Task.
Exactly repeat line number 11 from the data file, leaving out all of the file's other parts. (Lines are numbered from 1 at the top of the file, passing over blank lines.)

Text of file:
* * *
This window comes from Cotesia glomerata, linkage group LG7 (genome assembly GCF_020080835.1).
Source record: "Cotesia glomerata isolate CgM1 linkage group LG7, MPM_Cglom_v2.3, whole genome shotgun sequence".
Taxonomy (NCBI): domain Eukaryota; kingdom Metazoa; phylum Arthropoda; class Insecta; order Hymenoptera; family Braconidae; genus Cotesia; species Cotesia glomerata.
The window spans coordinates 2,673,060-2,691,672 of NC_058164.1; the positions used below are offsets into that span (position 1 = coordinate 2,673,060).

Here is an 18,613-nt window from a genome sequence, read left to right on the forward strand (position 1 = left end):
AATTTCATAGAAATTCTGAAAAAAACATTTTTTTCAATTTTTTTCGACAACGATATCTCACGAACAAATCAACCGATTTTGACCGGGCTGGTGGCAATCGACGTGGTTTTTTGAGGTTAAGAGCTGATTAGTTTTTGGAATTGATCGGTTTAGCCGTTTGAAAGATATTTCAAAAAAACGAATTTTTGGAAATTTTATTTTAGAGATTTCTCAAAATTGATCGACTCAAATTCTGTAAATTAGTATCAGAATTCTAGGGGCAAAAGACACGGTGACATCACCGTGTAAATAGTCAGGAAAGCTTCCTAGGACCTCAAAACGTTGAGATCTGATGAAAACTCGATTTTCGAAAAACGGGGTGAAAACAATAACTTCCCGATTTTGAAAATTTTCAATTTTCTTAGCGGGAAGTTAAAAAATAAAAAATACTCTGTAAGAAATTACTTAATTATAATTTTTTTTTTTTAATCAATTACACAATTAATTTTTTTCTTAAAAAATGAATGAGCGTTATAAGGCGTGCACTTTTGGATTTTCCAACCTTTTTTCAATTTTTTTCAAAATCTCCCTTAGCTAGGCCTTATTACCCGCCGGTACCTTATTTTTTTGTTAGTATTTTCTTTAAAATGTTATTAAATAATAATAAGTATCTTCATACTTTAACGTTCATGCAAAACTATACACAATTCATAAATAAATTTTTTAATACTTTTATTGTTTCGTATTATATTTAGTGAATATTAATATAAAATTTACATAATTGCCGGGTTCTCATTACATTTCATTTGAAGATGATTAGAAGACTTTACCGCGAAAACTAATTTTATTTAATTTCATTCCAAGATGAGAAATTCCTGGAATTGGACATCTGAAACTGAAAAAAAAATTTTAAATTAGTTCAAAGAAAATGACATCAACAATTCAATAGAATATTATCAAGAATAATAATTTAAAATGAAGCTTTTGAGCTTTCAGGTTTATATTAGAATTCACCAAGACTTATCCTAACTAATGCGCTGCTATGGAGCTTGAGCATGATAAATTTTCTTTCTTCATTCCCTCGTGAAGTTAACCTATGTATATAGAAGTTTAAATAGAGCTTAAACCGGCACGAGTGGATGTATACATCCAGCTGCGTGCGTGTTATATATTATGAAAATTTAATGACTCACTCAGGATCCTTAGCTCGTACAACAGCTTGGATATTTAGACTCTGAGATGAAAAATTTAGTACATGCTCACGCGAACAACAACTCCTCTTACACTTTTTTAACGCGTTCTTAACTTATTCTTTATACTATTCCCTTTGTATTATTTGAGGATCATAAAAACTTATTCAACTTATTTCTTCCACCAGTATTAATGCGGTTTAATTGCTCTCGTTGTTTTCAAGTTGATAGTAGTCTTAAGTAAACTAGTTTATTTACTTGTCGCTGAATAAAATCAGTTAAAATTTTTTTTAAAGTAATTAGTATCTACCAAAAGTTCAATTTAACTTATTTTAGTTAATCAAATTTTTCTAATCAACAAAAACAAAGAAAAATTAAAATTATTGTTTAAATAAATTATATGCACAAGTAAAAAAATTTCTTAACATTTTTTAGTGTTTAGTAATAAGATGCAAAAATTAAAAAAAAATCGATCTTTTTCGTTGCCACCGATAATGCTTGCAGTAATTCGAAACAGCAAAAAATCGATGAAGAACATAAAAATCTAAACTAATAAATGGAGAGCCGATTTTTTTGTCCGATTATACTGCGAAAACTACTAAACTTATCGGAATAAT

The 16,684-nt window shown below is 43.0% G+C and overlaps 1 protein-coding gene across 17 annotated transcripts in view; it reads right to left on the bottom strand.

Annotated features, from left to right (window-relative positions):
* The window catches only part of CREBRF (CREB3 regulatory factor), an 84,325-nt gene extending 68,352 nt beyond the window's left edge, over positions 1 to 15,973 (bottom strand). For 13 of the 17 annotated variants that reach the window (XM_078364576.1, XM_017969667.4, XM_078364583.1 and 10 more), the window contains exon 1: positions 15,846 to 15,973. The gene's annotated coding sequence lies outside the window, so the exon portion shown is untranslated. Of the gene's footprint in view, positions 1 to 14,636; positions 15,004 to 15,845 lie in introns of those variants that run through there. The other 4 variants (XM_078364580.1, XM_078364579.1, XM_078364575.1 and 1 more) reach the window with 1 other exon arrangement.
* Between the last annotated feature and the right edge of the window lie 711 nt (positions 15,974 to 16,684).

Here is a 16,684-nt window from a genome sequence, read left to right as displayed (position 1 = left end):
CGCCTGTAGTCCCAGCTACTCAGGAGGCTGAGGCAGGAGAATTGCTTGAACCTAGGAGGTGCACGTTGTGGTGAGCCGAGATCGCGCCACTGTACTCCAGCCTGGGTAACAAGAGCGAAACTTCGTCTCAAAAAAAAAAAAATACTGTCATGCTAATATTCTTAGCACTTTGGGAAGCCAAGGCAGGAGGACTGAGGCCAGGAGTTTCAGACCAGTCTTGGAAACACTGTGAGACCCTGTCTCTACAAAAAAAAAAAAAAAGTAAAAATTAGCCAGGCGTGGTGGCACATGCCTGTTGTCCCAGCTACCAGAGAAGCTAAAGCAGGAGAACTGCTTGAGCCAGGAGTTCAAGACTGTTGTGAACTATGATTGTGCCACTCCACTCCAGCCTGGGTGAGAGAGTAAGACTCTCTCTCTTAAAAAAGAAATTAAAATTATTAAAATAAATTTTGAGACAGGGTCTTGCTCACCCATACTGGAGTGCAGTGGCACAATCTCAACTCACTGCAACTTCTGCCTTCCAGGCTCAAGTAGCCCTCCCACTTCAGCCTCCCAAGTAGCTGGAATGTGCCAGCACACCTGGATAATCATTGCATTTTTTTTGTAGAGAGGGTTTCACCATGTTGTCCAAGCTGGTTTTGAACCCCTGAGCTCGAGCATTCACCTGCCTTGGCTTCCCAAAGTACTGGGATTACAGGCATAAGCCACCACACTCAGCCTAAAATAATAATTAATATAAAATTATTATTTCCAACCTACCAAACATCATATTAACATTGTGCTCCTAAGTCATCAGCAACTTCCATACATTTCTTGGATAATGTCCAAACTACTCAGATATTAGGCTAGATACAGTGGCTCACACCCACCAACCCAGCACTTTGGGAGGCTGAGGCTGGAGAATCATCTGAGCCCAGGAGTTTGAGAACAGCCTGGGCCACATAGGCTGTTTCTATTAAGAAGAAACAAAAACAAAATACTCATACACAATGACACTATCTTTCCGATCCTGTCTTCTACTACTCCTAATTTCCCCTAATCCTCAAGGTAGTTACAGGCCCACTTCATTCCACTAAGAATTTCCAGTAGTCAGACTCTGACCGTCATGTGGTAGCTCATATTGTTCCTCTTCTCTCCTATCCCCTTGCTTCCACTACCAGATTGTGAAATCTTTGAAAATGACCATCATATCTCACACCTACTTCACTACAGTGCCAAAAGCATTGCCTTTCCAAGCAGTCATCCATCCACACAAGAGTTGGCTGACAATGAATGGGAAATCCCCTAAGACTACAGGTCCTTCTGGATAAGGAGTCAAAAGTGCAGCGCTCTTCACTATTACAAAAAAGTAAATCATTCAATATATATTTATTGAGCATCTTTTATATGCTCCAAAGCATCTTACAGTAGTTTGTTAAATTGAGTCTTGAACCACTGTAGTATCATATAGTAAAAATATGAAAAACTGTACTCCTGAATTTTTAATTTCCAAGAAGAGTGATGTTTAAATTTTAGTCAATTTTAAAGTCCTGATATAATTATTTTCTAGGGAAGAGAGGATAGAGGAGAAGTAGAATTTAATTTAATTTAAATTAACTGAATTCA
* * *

Here is a 16,684-nt window from a genome sequence, read left to right as displayed (position 1 = left end):